I have spent the past 14 weeks with Dynamics AX 2009. In this time we have installed and configured it with a view to going live in 2 weeks time. I am reasonably happy with the product so far but, like all enterprise software solutions, one only really gets to grips with it once you go live. In these few weeks we have configured General Ledger (GL), Accounts Payable (AP), Accounts Receivable (AR) and Fixed Assets (FA). We have also written interfaces to and from our Stock & POS, Payroll, Bank Reconciliation and PO System. We are also in the process of finalising bespoke integration with Excel for uploading of journals and invoices.
Believe me, I have asked the question, but no answer as yet. The design of the database flies in the face of database design principles. Very little attempt has been made to normalise the tables. The biggest sin of all is that the company code (DataAreaId, Char(4)) is stored against EVERY record in the entire database. This would have been the prime candidate for a surrogate integer key. Follow that closely with AccountNum and Dimensions and one can see the HUGE space savings and potential performance improvements. This design, in my experience, has 2 potential sources. One, the database was designed by front end coders. Two, the database was designed by someone who has little experience with large record sets. What is going to happen when my LedgerTrans table gets to 100 million rows? On that note based on all the answers that I have received back from Microsoft it would appear as though Dynamics does not have a stock standard archiving solution shipped with it. So this is what I'm thinking - "I have a database which is not normalised, check. My business processes approximately 40 Million Journal Lines per annum, check. Dynamics does not ship with an archiving solution, check. Question - What will happen to performance and database size over the next 3-5 years?". The answer? Upgrade the DB to SQL Server 2008 with compression set on. Talk about banking on technology improvements.
Something else that really baffles me is the apparent lack of referential integrity. There are also no stored procedures and very limited use of views. I understand that the product is also designed to run on Oracle but one has to ask the question. Why does a company that has developed a database and punted certain principles of design within that product group then write a product that forsakes all of them.
Accounting and Interface Design Principles
I have wrestled hard trying to come to terms with the design principles and how Axapta was conceived. It is both ingenious and ludicrous at the same time. The concept that one needs to get under the belt very early is that you can do just about anything from anywhere when it comes to journals. One is able to debit a supplier in Accounts Payable and credit a customer in Account Receivable directly etc etc. The system setup through it's posting profiles etc from all Subsidiary Ledgers keeps the General Ledger in balance at all times. With such abilities comes the inevitable framework to flummox even some of the most seasoned accountants. When configuring the system you have to keep your wits about you and really focus on the requirements. I cannot help but think that somebody with excellent systems design talent sat down with a bunch of accountants and when all was done and dusted he presented a system, not as the Royal Accounting Society would have done it, but rather as a Technological show piece. I like it, but it will take sometime for the business to fully come to terms with it.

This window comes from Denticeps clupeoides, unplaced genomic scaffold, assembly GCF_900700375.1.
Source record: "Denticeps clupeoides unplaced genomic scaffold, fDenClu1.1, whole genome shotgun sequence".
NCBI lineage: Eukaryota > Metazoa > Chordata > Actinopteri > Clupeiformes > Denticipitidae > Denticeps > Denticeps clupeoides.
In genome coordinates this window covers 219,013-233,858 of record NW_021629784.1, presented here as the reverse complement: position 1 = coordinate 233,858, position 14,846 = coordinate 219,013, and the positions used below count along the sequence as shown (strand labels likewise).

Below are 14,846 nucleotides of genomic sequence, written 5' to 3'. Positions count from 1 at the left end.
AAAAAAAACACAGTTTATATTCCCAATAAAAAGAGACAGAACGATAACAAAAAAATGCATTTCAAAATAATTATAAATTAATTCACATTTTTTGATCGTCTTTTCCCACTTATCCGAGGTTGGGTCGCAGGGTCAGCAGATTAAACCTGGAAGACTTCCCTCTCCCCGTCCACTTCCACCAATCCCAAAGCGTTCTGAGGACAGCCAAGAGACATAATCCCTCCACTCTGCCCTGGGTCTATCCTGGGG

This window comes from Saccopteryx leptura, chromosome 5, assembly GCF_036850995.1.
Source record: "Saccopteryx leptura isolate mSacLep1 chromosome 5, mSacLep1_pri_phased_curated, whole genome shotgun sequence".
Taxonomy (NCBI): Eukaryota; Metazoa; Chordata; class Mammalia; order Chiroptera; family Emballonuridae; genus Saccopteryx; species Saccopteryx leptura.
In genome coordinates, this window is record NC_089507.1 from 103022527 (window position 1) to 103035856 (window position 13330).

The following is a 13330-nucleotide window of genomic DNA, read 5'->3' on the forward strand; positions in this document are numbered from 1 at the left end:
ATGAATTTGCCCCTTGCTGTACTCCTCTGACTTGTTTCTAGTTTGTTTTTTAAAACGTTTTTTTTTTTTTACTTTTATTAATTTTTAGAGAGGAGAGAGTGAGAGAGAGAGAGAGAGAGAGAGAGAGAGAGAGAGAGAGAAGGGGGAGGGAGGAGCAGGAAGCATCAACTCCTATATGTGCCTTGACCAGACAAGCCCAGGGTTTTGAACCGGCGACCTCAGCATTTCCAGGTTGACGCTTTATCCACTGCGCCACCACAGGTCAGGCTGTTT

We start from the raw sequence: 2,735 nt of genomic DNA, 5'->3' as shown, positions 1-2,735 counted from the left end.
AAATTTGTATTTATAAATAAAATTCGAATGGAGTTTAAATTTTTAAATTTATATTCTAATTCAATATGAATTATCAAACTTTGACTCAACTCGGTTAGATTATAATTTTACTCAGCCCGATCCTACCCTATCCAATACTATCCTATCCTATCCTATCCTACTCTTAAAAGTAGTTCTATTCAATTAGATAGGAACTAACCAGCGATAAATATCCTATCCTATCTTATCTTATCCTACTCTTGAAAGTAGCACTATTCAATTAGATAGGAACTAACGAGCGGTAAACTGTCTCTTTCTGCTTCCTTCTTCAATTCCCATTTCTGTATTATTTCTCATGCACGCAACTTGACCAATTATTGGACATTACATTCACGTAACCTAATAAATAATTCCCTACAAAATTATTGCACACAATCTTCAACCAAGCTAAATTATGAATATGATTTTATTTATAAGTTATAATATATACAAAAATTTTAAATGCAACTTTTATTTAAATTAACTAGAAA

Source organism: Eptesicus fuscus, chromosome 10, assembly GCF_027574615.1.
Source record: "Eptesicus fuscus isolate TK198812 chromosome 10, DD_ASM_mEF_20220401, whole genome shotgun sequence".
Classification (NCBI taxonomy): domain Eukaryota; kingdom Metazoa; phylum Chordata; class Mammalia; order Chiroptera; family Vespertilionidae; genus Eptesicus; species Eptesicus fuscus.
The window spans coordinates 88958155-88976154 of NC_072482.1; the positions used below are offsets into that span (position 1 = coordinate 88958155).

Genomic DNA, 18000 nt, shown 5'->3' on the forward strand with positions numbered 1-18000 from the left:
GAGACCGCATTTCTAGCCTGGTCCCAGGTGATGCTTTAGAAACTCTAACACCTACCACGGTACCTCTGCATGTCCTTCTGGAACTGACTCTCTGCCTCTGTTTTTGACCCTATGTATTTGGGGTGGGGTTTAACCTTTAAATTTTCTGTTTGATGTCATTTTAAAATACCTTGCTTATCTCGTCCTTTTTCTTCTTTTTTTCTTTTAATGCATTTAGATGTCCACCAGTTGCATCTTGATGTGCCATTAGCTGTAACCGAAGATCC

Dynamics AX is somewhat of a framework and does allow a number of ways to interface to it. The most prominent being through Web Services, the Application Integration Framework (AIF) and natively using X++. If you have read my prior blogs you will know that we hoofed the AIF due to bugs. We have used X++ to interface from our LOB Systems. (When I get a chance I will pen a full article on how we achieved this). After our experience with the AIF and BizTalk we have not endeavoured to test the Web Services.
Dynamics AX does not ship with adequate report writing capabilities. Period.
Frx Reporter is an additional cost and we all know that it is on it's way to the grave. PerformancePoint Management Reporter can be purchased BUT no standard direct data access at this point. My approach to this has been to keep the exact same PPS Financial Model as from our current ERP System and to just add to the data from AX after we go live. This way our Accountants will have one source of reporting data and it will have current data as well as years of history.
To date nothing in AX has wowed me. I am impressed with the development framework, disappointed with the reporting and pretty much neutral with everything else. We are not sure how it is going to perform in the wild but time will tell. Both our AOS and SQL Servers are way over spec'd so we do not really think that performance is going to be an issue. We followed the standard guidelines on setting them up. I do believe that we should however move to SQL Server 2008 as soon as we are comfortable with it. (Read- wait for SP1).